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jack lowe vincent oswald
The Making of a New Asset Class
During a recent trip to London we were asked what the protestors encamped outside St Paul’s Cathedral would make of us.
With the Occupy Movement excoriating bankers and especially the alternative fund managers we represent – on the surface at least – everything the anti-capitalists hate:  emerging-market fund managers based in Switzerland trading third world debt. jack lowe vincent oswald
But consider this. At Azure Partners we have created a fund of microfinance funds. If ever a business model could win the hearts and minds of a protest aimed at re-distributing wealth to the very poorest, it is making small loans to groups of nascent entrepreneurs in frontier economies.
In spite of its worldwide reach, microfinance remains a largely unknown quantity for investors.
This is understandable: Occupy protestors and investment professionals may well share a common misconception of microfinance as a totally development bank- and NGO- sponsored attempt to alleviate poverty.
Helping the poor has nothing to do with business” is a frequently heard echo.
Yes, it is easy to talk about the benefits microloans provide and it makes good copy – on our last trip to India we met a group of women in a poor district of Mumbai who borrowed money to expand and enhance their independent but linked businesses hand embroidering wedding saris.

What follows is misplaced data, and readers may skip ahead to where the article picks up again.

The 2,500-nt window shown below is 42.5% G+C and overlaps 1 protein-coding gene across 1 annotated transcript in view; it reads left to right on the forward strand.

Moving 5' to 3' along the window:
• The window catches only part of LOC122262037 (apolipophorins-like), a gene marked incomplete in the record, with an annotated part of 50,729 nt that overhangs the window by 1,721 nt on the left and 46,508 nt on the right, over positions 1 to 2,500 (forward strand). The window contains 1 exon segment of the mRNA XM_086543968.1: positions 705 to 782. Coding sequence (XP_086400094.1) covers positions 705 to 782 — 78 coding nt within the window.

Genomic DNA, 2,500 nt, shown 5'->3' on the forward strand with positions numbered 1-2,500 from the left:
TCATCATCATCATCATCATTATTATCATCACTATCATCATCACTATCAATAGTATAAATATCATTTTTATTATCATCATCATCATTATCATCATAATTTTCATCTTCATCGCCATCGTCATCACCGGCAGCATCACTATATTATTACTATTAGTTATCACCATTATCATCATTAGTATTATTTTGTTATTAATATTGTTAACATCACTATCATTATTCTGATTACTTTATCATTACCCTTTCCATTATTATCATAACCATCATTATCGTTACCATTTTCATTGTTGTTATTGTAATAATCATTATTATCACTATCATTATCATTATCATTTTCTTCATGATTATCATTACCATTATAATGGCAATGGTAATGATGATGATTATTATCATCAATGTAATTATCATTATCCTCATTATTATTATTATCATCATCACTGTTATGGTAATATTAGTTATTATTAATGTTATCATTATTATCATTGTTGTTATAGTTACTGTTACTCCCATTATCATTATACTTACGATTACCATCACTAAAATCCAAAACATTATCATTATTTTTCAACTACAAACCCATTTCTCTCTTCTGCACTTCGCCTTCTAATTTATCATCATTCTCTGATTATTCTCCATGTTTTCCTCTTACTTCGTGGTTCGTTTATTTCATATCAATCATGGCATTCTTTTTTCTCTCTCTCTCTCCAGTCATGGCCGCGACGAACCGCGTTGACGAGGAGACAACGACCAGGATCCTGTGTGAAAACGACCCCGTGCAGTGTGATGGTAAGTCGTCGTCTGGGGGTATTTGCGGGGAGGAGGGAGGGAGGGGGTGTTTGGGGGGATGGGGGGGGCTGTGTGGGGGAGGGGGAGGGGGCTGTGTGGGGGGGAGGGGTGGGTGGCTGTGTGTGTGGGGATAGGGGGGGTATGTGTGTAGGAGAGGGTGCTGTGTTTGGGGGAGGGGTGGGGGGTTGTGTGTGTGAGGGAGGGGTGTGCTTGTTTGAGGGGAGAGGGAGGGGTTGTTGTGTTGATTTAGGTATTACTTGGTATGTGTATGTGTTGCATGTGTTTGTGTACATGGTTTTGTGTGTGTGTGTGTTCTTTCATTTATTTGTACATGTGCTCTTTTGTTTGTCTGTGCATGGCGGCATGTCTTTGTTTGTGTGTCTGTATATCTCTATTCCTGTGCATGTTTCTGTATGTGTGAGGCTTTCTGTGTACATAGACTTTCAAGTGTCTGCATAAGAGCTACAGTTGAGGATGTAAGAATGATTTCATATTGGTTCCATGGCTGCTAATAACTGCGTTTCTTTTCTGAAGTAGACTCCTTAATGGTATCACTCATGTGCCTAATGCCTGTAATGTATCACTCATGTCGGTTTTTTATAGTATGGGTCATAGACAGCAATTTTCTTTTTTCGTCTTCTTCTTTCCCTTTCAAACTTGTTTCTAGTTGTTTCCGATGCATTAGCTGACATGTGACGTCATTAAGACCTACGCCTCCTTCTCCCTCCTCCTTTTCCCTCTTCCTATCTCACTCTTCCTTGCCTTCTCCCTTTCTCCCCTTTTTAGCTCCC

But now more than ever it is more important to talk about the hard financial facts of the matter. Microfinance is a business. It has to be a business that makes profits to create sustainable growth and to allow the institutions to extend their reach to more millions of poor borrowers, hitherto totally unbanked.
Since the authors began their active roles in microfinance in 2004[1], the value of microfinance loans and investments in capital have grown from US$4 billion to US$30 billion, half of it from the private sector. The number of borrowers in emerging countries has grown from 15 million to 130 million. And the World Bank estimates that this number can ultimately grow to over 1 billion borrowers.
Such rapid growth would never have been possible without managing the microfinance institutions as “for profit” businesses with a focus on productivity and efficiency.
Over 120 funds now exist in the microfinance world to funnel investment from the private sector. About one fourth of the total goes into direct private equity investment in the institutions themselves and the remainder into loans.
Funds range from country-specific to regional, to global in terms of diversification, to diversified un-hedged funds in exotic currencies, and to structured funds and SPVs. Today these funds cover to over 50 countries.
So what formerly was a charity- and development bank-based activity has become largely a for profit one, yet one which has a huge social impact in reducing poverty levels, improving sanitation, nutrition, health, and even educational levels.